By: Daryl Lang
The Roanoke Times is in the middle of covering a horrific story in its own community: the April 16 shootings at Virginia Tech that left 33 people dead, including gunman Cho Seung-Hui. The paper’s first-day photos of the shooting were picked up by publications around the world, and editors wrestled last night with the sensitive decision on whether to publish the unsettling pictures the shooter himself released to NBC. The Times’ director of photography, Dan Beatty, joined the newspaper six months ago from The Richmond Times-Dispatch. PDN spoke to Beatty Thursday afternoon.
PDN: Was it a challenge deciding whether to publish the picture of the shooter NBC put out last night? Your paper didn’t run it on the front page.
Beatty: We ran quite a few of those pictures on the inside of the section we ran today. We did have quite a few discussions about it. We felt like we had to go ahead and make that part of the history of this thing. We were sorry to hear that the university was concerned about the fact that so many people were paying attention to that.
PDN: Did the fact that those pictures were available through so many other sources play into your decision?
Beatty: No it did not. We didn’t even talk about that. We simply talked about whether or not it would be appropriate for us to run them.
PDN: You had some of the very first pictures of the scene. What was your strategy the first day?
Beatty: The first day we were just as surprised and stunned as everyone else was. We had five photographers out there very quickly. [Photographer] Alan Kim was out there early in the morning, thanks to Shay Barnhart, one of the editors out at the New River Valley bureau. That’s right in Christiansburg, which is right next door to Blacksburg. She found out something was going on and called Alan Kim immediately and told him to go out there. She and Alan really deserve the credit for those photographs.
PDN: Have you been swamped with calls from national media, people looking for pickup photos, that sort of thing?
Beatty: Yes we have.
PDN: How have you been dealing with that?
Beatty: We had to make some pretty quick decisions. We got so many offers and we were spending so much time dealing with that one issue, which was really not what we needed to be doing at that point. We appreciate so much the intense interest and people wanting to help us out with those. But we decided to go through AP. They’re the ones that ended up taking care of all the distribution and sales of the photographs.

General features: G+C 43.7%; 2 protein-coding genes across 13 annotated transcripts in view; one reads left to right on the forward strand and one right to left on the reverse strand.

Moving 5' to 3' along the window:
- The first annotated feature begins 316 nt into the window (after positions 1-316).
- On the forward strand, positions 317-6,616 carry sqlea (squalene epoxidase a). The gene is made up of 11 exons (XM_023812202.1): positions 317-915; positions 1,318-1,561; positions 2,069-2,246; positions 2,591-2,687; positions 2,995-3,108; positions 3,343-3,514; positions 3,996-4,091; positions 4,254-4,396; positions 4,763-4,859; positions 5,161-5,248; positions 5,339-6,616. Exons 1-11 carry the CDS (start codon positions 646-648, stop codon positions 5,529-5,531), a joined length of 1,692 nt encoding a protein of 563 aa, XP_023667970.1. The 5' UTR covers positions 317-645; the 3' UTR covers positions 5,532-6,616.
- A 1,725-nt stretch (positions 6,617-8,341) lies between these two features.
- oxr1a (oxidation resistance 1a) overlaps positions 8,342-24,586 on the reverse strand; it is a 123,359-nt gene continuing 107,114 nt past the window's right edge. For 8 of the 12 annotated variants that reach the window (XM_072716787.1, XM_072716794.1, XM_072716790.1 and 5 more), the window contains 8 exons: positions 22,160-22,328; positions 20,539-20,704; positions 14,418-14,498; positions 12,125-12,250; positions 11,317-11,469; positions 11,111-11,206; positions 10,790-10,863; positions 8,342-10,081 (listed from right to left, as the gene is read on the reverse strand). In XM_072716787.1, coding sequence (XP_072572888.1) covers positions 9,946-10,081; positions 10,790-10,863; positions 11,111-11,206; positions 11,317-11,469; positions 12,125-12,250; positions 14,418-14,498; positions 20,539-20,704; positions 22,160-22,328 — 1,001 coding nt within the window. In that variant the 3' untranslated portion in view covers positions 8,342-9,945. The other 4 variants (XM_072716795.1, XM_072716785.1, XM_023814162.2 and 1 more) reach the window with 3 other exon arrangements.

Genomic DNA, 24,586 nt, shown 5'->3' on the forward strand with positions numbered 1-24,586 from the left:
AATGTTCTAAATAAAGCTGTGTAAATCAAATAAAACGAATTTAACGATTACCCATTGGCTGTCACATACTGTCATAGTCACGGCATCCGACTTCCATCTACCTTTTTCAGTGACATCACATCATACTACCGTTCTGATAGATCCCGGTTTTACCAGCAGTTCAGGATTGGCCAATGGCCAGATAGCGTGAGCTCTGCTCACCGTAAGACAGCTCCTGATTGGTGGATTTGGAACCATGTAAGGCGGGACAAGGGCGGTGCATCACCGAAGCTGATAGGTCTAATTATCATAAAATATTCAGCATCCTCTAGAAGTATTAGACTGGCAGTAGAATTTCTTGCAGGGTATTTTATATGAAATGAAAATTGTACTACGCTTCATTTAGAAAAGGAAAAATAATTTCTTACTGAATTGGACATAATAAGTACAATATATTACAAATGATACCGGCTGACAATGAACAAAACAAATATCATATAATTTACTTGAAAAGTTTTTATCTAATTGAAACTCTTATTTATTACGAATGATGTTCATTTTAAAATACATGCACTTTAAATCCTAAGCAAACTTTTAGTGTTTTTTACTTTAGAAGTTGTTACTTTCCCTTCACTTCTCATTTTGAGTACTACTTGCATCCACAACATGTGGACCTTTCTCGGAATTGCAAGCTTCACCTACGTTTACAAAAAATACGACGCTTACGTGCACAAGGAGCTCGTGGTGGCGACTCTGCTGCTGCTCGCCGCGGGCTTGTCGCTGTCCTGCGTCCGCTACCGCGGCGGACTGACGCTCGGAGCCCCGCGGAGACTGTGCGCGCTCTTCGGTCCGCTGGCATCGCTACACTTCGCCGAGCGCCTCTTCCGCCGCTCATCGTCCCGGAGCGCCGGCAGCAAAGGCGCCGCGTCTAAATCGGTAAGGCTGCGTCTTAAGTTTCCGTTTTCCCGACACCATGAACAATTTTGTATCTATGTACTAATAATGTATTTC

PDN: What’s the coverage going to be like for the next few days?
Beatty: We feel a very intense responsibility to give this coverage the kind of depth people have a right to expect from us. The stories are very difficult to obtain right now because there’s been so much media attention ? which is totally understandable ? that the people we need to talk to are tired of talking. All of that’s understandable too. I’d probably be the same way. I probably would have retreated a long time ago. But by the same token, this is such a significant event, we hope we will be able to have enough dialogue with some of the individuals that they’ll be willing to let us into their lives so we can relay the experience. Not just that something happened ? something of the experience for our readers and other people who will be looking at this a long time from now.
PDN: Do you have any family or friends who are on that campus at Virginia Tech?
Beatty: No I don’t. You know, I have been receiving calls and e-mails from everywhere all over the country. It’s just been enormously gratifying to hear how much the professional community cares about this. Photographers, directors of photography, writers, editors, even some people who have recently applied for work here. It’s just incredible how focused people are on what really matters about this whole incident, which is the human element here. It’s just very encouraging. It makes us all the more determined to do our jobs the best that we can. We’re really feeling the support.